06 June 2010

Book Club - my review



Let The Great World Spin is a collage of stories, or a patchwork maybe, but all the stories and lives intersect, they are linked by the man on the wire who draws the eyes to an epicentre of New York, and also links the stories of then with the stories of now.

What drew me in immediately was the mastery and craft of the writer, the moments of breathtaking lucidity, when the words suddenly mean so much more than they seem to at first:

Rather, it was the manshape that held them there, their necks craned, torn between the promise of doom and the disappointment of the ordinary. (Page 1)

From the beginning, the wire and the man who tower over New York are introduced, and on page 6 a time yet to come is foreseen, when bodies fell from those towers:

“many of the watchers realized with a shiver that no matter what they said, they really wanted to witness a great fall, see someone arc downward all that distance, to disappear from the sight line, flail, smash to the ground…

The book’s structure is clever and works very well: each story is introduced as a chapter (book)  Book one starts in Ireland  with the Corrigan brothers.  Book 2 introduces Claire, who has lost a son in the Vietnam war (echoes of Iraq and Afghanistan. In Claire’s story, the present and the past are weaved throughout the day.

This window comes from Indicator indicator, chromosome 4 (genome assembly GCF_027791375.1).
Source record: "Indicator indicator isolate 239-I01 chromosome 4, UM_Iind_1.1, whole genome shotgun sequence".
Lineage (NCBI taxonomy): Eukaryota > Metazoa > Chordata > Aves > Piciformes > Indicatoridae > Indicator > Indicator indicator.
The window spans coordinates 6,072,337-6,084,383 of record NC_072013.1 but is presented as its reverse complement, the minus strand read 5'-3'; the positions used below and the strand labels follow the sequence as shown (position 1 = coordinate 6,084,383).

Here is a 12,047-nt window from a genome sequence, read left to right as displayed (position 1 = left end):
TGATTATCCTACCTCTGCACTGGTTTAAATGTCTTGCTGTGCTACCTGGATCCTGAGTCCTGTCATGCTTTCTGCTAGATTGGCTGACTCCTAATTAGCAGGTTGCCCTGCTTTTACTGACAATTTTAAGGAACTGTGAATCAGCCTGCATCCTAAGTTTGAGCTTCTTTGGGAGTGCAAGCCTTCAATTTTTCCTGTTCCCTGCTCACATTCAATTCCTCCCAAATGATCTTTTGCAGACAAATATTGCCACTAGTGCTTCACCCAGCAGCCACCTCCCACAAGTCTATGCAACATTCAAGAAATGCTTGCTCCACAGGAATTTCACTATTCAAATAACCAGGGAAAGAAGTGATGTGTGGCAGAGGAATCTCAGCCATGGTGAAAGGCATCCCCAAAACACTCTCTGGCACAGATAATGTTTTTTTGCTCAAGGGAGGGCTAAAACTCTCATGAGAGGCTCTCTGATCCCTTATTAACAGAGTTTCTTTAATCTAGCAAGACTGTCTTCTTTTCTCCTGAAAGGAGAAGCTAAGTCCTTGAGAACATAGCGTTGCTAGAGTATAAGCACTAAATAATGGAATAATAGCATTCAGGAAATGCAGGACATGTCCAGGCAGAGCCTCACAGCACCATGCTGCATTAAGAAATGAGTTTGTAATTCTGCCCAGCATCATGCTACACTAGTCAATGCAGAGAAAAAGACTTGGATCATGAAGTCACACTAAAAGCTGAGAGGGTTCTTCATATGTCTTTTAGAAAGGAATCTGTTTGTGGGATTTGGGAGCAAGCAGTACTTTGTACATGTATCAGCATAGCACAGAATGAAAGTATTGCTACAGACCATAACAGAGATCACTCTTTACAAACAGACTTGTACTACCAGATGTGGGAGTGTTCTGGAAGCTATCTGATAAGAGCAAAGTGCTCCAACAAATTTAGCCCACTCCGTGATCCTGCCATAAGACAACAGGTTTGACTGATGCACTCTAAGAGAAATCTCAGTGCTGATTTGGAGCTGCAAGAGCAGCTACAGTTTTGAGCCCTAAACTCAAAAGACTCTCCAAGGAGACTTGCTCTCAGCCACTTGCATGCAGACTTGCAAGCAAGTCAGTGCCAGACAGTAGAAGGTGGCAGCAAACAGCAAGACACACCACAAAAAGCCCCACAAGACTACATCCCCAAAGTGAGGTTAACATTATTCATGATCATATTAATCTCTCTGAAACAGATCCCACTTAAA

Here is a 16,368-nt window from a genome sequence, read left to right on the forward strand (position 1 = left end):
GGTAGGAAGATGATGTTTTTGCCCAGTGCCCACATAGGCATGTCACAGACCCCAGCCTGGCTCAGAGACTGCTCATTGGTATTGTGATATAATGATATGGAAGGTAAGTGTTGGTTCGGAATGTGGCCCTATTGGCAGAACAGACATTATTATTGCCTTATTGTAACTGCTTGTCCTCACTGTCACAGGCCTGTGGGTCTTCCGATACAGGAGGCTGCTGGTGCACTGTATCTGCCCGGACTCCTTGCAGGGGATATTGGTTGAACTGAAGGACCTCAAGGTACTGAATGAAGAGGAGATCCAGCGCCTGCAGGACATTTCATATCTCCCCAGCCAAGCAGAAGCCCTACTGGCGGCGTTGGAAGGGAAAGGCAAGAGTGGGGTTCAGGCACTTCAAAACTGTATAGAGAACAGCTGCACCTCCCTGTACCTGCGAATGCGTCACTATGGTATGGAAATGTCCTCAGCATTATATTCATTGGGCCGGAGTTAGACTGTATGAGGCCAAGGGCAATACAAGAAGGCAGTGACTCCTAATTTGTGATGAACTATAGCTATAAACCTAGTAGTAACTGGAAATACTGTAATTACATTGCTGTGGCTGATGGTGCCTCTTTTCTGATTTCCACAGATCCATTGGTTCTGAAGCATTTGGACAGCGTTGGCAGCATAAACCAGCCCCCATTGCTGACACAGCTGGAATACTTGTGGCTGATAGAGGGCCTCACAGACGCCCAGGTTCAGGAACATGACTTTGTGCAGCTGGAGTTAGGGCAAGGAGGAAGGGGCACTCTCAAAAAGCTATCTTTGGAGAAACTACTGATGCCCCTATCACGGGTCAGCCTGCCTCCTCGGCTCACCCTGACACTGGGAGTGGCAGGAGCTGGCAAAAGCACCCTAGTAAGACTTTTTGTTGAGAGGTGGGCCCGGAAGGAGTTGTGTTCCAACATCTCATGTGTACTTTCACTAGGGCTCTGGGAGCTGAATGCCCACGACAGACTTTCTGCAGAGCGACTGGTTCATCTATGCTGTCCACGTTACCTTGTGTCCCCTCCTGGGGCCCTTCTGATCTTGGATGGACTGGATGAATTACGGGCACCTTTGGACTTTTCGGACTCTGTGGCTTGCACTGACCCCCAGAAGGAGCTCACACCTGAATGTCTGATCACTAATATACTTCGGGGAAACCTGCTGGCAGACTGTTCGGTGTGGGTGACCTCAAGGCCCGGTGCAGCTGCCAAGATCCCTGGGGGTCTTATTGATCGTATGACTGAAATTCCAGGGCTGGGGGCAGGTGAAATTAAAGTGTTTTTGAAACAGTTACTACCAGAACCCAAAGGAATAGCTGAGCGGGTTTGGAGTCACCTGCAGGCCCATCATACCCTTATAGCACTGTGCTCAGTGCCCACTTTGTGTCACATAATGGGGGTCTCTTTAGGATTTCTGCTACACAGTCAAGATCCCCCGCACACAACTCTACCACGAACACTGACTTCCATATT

Each time, with each story, the background is set, but when it comes to the characters, the reader is surprised, never more than with Claire’s story; this rich, educated, feminist woman who lives on Park Avenue is expecting a group of friends, and while the reader at first expects a group of intellectuals or ladies who lunch, grief is what happens.

Whereas the book, and the plot are ostensibly about a day in New York, about lives drawn together by chance or fate, and also about a day much later in New York, when lives were also drawn together by fate, I also read many other things in the story.

There was a theme of fitting in, or not fitting in. Corrigan, the pure of heart, tries to fit in with the poor and the lost, cannot fit in with the brothers of his order.  The Irish who do and don’t fit in New York, the two white men who stand out in the projects, Claire who doesn’t fit in to the group of women, she is too rich, too different.  And yet all of them fit in New York, are part of that city on that day.